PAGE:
Tom Banse

Regional Correspondent

Tom Banse covers business, environment, public policy, human interest and national news across the Northwest. He reports from well known and out-of-the-way places in the region where important, amusing, touching, or outrageous events are unfolding. Tom's stories can be heard during "Morning Edition" and "All Things Considered" on NPR stations in Washington, Oregon, and Idaho.

Before taking his current beat, Tom covered state government and the Washington Legislature for 12 years.  He got his start in radio at WCAL-FM, a public station in southern Minnesota. Reared in Seattle, Tom graduated from Carleton College in Northfield, Minnesota with a degree in American Studies.

When not sifting through press releases, listening to lobbyists, or driving lonely highways, Tom enjoys exploring the Olympic Peninsula backcountry and cooking dinner with his wife and friends. Tom's secret ambition is to take six months off work and travel to a faraway place beyond the reach of email.

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"Ride the Ducks" amphibious tours in Seattle will remain suspended until at least January of next year. That was the bottom line from an update about the ongoing investigation of the tour company involved in a deadly crash on Seattle's Aurora Bridge.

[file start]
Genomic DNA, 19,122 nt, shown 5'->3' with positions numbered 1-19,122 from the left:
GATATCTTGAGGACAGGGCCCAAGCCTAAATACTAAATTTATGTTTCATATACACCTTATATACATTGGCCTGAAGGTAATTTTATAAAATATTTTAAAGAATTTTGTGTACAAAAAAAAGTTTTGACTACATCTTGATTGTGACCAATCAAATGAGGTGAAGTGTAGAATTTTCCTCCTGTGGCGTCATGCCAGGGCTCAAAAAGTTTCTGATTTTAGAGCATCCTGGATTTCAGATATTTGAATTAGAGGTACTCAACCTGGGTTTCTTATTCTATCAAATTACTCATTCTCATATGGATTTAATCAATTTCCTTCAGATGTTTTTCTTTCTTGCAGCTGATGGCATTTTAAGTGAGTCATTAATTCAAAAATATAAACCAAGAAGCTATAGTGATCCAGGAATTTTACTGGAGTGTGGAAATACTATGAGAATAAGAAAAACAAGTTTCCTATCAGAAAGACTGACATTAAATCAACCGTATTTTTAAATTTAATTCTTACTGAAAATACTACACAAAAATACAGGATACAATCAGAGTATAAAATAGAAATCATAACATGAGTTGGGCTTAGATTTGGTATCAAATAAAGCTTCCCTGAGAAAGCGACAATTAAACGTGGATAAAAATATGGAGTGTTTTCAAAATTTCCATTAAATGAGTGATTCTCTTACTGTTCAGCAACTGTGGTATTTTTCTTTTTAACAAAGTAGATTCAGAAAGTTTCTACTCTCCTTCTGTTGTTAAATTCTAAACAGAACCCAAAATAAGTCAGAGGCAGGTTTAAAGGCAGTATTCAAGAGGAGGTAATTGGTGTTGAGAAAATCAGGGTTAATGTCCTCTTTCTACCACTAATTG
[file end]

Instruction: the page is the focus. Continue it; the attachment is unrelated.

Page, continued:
Thousands of federal inmates were sent home Friday after their drug sentences were shortened. That includes dozens of convicts from the Northwest.

Supporters of a citizens’ initiative to create a new tax on carbon emissions in Washington state have delivered most of the petition signatures they need to put their issue before the legislature -- and then on the 2016 ballot.

The Boeing Company's unmanned aircraft subsidiary based in the Columbia River Gorge passed a milestone this week in commercializing drone technology.

According to an industry trade group, sales of alternatives to modern wheat are growing at double-digit annual rates.

Seattle-based Alaska Airlines has fallen to worst among the U.S. mainline carriers for mishandled bags. Fortunately for Northwest travelers, the unhappy distinction may be short-lived.

Killer whale biologists used a hexacopter drone last month to capture stunning, overhead photos of every single member of the endangered Puget Sound orca population.

The Federal Communications Commission is trying to consolidate broadcast TV spectrum in order to free up more bandwidth for wireless data transmission. The initial bids to buy back the airwaves used by some Northwest TV stations reach hundreds of millions of dollars.

Tsunami warning sirens wailed up and down the Washington coast Thursday. Students, businesses and medical workers drilled for an earthquake and tsunami as part of an annual event called "The Great Shakeout."

More than 1.5 million Northwesterners signed up to take part in this year's "Great ShakeOut" on Thursday morning. While "drop, cover and hold" is part of the annual earthquake safety drill everywhere, some coastal schools and offices followed up with tsunami evacuation practice.